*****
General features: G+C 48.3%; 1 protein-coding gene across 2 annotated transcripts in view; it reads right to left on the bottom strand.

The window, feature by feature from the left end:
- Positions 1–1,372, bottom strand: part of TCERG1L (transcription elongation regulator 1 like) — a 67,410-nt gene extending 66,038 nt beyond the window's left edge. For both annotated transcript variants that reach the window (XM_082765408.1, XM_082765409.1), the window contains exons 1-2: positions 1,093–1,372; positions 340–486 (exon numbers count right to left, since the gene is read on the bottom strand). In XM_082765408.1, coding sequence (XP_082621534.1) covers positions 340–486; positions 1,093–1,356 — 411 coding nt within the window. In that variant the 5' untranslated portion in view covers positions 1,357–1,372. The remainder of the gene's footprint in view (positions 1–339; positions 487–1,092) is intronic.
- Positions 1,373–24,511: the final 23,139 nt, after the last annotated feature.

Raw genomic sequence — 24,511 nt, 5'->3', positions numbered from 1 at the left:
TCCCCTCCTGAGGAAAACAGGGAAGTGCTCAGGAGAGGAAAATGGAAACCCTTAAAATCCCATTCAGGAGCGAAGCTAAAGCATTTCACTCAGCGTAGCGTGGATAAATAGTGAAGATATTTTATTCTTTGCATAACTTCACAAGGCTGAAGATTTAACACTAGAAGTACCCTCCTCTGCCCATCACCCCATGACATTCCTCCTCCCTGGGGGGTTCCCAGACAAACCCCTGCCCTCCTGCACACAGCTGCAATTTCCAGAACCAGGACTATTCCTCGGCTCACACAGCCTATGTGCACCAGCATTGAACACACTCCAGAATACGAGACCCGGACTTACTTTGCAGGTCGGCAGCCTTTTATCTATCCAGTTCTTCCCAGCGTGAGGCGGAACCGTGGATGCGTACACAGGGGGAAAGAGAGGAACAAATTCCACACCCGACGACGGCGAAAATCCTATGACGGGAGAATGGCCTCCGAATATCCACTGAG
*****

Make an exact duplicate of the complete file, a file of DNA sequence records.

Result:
General features: G+C 48.3%; 1 protein-coding gene across 2 annotated transcripts in view; it reads right to left on the bottom strand.

The window, feature by feature from the left end:
- Positions 1–1,372, bottom strand: part of TCERG1L (transcription elongation regulator 1 like) — a 67,410-nt gene extending 66,038 nt beyond the window's left edge. For both annotated transcript variants that reach the window (XM_082765408.1, XM_082765409.1), the window contains exons 1-2: positions 1,093–1,372; positions 340–486 (exon numbers count right to left, since the gene is read on the bottom strand). In XM_082765408.1, coding sequence (XP_082621534.1) covers positions 340–486; positions 1,093–1,356 — 411 coding nt within the window. In that variant the 5' untranslated portion in view covers positions 1,357–1,372. The remainder of the gene's footprint in view (positions 1–339; positions 487–1,092) is intronic.
- Positions 1,373–24,511: the final 23,139 nt, after the last annotated feature.

Raw genomic sequence — 24,511 nt, 5'->3', positions numbered from 1 at the left:
TCCCCTCCTGAGGAAAACAGGGAAGTGCTCAGGAGAGGAAAATGGAAACCCTTAAAATCCCATTCAGGAGCGAAGCTAAAGCATTTCACTCAGCGTAGCGTGGATAAATAGTGAAGATATTTTATTCTTTGCATAACTTCACAAGGCTGAAGATTTAACACTAGAAGTACCCTCCTCTGCCCATCACCCCATGACATTCCTCCTCCCTGGGGGGTTCCCAGACAAACCCCTGCCCTCCTGCACACAGCTGCAATTTCCAGAACCAGGACTATTCCTCGGCTCACACAGCCTATGTGCACCAGCATTGAACACACTCCAGAATACGAGACCCGGACTTACTTTGCAGGTCGGCAGCCTTTTATCTATCCAGTTCTTCCCAGCGTGAGGCGGAACCGTGGATGCGTACACAGGGGGAAAGAGAGGAACAAATTCCACACCCGACGACGGCGAAAATCCTATGACGGGAGAATGGCCTCCGAATATCCACTGAG